As a veteran presenter of The Changing Change Management Conference, I could be mistaken for a master change agent. I’m not. I’m more of a skilled foot-dragger, quite sensitive to even minor disruptions in my routine. I do not warmly embrace difference. I am not hankering to champion any kind of improvement, more prepared to cope with what seems to be than sculpt something different.

I recently read a book written a little over a hundred years ago. The author complained about the mind-numbing pace of change in these modern times. We, today, feel ourselves especially vulnerable to shifting perspectives. I suspect this sense has always been a feature of modern life, modern being defined as any moment any human has been present and alive. Slip over here for more ...


XTimes 1.08-Stalemate

Push comes to shove before achieving stasis; an anticipated pushover stalls. No bully in the world ever expects anything but dominion. No schlemiel ever expected to stem any tide, but here we are, head-to-head, stalemated. Your will subtracted from my will equals equilibrium. My zero sum game combines with your zero sum game to yield exactly zero.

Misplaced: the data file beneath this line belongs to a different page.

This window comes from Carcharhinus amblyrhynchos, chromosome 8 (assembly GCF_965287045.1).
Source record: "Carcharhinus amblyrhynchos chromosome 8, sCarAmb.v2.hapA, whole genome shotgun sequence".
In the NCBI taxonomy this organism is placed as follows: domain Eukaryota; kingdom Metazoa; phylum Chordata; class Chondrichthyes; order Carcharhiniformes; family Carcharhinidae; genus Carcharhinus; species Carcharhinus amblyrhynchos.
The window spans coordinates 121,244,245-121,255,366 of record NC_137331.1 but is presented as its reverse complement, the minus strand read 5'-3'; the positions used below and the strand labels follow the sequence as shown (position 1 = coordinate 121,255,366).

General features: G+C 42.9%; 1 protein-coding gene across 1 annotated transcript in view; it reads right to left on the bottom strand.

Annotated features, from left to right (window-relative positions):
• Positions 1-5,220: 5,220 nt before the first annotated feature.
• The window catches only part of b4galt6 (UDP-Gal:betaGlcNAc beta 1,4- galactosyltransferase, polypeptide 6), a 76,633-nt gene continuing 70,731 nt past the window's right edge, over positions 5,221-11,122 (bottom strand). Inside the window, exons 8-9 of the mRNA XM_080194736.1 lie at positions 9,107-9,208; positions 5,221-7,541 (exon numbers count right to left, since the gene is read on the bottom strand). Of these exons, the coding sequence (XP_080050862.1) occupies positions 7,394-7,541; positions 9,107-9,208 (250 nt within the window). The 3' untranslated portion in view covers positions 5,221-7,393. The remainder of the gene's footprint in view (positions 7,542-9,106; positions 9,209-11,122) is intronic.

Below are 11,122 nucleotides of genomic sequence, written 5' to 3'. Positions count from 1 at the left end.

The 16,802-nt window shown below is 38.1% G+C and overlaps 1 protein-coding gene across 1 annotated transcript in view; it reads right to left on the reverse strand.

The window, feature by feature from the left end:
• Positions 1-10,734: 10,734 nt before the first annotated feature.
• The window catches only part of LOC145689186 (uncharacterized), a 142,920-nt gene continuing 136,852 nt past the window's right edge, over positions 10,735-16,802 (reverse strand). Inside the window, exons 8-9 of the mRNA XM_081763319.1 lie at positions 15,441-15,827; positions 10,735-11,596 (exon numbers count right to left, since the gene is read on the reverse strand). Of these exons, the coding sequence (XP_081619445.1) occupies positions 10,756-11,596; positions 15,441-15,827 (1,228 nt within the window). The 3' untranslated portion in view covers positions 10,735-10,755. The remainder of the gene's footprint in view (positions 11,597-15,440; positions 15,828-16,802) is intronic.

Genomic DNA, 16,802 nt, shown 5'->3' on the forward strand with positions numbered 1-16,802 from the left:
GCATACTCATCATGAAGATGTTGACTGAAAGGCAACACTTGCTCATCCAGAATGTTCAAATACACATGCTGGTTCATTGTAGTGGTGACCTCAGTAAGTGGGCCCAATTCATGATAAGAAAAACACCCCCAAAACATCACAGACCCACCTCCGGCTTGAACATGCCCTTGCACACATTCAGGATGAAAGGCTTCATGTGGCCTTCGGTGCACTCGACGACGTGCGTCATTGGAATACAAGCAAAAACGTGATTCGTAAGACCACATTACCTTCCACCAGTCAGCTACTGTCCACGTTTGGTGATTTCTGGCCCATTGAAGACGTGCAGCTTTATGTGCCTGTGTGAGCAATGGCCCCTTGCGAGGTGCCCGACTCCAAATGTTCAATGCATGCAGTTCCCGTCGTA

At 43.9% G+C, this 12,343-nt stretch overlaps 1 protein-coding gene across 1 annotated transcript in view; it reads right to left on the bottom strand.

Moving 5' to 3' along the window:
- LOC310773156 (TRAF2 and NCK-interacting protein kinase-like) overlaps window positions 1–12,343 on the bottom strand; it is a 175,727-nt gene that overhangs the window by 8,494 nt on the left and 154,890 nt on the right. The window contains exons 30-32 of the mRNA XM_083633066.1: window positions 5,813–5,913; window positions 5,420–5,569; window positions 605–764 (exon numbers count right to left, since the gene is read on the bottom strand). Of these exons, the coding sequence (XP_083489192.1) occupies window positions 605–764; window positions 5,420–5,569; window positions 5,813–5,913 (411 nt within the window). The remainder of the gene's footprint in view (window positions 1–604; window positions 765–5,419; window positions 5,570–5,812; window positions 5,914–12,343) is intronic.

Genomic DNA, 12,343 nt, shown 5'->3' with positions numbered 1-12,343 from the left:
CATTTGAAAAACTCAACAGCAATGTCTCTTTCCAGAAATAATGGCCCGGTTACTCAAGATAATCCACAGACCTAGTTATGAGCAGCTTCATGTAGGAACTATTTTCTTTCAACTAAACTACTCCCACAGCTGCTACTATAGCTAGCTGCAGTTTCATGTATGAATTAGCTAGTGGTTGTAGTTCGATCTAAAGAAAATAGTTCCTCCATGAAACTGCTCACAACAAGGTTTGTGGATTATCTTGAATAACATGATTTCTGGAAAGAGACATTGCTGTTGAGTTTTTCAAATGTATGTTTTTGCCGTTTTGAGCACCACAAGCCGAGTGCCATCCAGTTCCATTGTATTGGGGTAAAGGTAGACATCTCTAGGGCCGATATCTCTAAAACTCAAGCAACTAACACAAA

Few, head to head, reconsider the game. The strategy’s failed, the tactics moot, yet the sticky residue of win and lose holds those opposing foreheads in place. Neither can see any alternative space from there: eyes locked, imagination seized up, too. We still believe we might bull through. Relenting can’t even qualify as unthinkable because it’s unimaginable from there. Slip over here for more ...


XTimes 1.07-UpGrade

I innocently downloaded the iOS 7 upgrade. I claim innocence because I had no idea that I was undermining my mobile experience. Like every upgrade in the history of the world so far, this one degraded pretty much everything. I suppose some user experience expert had determined just what I needed. Like always, their expertise translated into cluelessness.